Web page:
Oracle, the top database software maker, said its net income was $527 million, or 36 cents a share, up from $402.8 million, or 27 cents a share, a year ago. Per-share earnings exceeded the consensus expectation of 32 cents among Wall Street analysts polled by First Call. Estimates had ranged from 35 to 29 cents a share.
Revenue rose to $2.9 billion from $2.4 billion, reaching the high end of analyst estimates ranging from $2.6 billion to $2.9 billion.
"We caught the [Internet] wave early and we are beginning to pick up velocity," chief executive Larry Ellison said in a conference call.
But chief financial officer Jeff Henley acknowledged that following the prior quarter's disappointing revenue growth, Wall Street wasn't looking for a lot from today's report. Some earnings estimates fell around May 13, after the company held a conference with analysts.
"They set fairly conservative expectations and we greatly exceeded them," Henley said.
Investors have worried about Oracle's slowing revenue growth as corporations delay software spending until after the Year 2000. Many companies are investing in preventing Y2K computer bugs instead of purchasing Oracle's database and applications programs.
"The real question with Oracle this quarter is not the earnings, it's the revenue," said Gary Abbott, an analyst at Punk Ziegel, who rates the stock "market perform."
Oracle president Ray Lane called the database giant's disappointing revenue growth in previous quarter "an anomaly," citing a series of internal moves meant to strengthen sales efforts. Sales were also hurt by a two-month delay in the release of Oracle 8i, the new version of Oracle's flagship database software.
In the fourth quarter, Oracle said both software sales and services revenue grew substantially. Database license sales were up 25 percent, while applications sales grew 28 percent.
The company's core applications business for enterprise resource planning (ERP) software increased 7 percent, however, with the bulk of the application growth coming in two new segments, online procurement software and front office or customer relationship management (CRM) software. The latter earned $44 million, up 138 percent from a year ago.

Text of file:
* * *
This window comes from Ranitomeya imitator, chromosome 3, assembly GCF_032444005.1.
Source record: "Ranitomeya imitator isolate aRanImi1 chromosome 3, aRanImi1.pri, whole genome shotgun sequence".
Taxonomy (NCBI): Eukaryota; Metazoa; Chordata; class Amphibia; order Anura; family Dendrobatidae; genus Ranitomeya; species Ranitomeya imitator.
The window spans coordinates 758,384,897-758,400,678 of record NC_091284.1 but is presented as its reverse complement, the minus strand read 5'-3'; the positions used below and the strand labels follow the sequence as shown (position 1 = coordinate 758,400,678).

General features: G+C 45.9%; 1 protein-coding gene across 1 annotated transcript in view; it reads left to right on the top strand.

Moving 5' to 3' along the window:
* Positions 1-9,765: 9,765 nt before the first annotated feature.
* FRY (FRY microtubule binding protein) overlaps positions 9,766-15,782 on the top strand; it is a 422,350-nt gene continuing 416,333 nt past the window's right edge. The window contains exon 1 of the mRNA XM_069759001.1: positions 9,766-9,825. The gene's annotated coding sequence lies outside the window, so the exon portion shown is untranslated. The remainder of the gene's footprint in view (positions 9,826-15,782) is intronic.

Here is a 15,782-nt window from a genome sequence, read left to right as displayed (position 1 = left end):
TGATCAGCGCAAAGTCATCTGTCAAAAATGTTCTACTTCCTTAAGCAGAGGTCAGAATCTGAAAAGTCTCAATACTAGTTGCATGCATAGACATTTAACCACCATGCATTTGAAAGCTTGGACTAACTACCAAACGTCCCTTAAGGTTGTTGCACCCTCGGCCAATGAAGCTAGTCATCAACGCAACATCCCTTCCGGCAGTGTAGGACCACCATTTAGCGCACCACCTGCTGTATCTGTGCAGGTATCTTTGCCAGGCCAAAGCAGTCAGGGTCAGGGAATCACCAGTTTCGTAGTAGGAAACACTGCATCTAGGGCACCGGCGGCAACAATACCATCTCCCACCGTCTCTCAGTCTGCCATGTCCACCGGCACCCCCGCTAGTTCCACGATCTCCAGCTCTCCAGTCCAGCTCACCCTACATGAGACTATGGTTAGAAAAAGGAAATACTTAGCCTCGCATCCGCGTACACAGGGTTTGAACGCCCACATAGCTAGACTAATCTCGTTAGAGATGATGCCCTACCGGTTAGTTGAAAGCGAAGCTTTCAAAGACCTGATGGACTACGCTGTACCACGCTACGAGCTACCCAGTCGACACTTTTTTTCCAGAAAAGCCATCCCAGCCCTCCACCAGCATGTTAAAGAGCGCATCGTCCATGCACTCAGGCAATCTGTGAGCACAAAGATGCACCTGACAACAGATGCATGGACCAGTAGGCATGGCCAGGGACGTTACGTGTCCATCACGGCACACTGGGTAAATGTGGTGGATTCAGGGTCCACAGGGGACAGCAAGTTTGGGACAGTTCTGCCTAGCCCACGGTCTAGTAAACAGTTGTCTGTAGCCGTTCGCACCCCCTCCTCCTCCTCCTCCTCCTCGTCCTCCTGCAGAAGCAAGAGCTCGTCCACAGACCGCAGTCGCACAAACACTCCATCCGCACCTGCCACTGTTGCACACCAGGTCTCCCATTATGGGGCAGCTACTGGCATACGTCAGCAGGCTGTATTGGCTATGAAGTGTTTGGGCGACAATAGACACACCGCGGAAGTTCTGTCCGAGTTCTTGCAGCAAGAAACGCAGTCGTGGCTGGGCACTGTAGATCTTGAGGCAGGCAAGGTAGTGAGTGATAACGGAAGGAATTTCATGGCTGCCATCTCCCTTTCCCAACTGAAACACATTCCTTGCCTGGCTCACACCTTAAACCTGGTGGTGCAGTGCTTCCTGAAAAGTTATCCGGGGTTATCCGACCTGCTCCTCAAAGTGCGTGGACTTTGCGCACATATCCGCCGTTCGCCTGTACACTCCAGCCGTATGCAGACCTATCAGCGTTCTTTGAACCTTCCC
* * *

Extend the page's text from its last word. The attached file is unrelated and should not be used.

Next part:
Ellison had predicted earlier this month that the earnings report would make Oracle "the hottest company in town," and the Wall Street analysts on this afternoon's conference call enthused with congratulatory comments for Oracle's management.
Oracle's stock closed at 25.125 today, off 1.3125. After the earnings report however, the stock rose 2.5 to 27.625 in after-hours trading.
Earlier today, Oracle said it will lay off about 325 people to cut costs as it tries to reshape its business toward a build-to-order Internet model. The firings account for less than 1 percent of the company's 43,000-person global work force and are effective immediately. None of those laid off are developers, but some sales reps were let go.
For the rest of 1999, Ellison sounded a cautious note, seeking to dampen Wall Street expectations.
"We think our products are very strong, but we like everyone else could be victimized by a [Y2K] slowdown," Ellison said. "It's an unusually complicated quarter to forecast."
However, Henley said the pipeline of orders expected to close in the current quarter "looks as good or better than in the past several quarters."
Ellison had vowed earlier this month to cut $1 billion in costs over the next 18 months to make Oracle more efficient, emulating the business models of online companies. His strategy is to sell customized programs over the Internet, where Oracle will build each software sale to order and deliver it through the Web to save on distribution and sales costs.
Oracle also used the earnings report to take some shots at IBM, arguing that IBM's claims to have passed Oracle in database sales are incorrect.
Bloomberg and Reuters contributed to this report.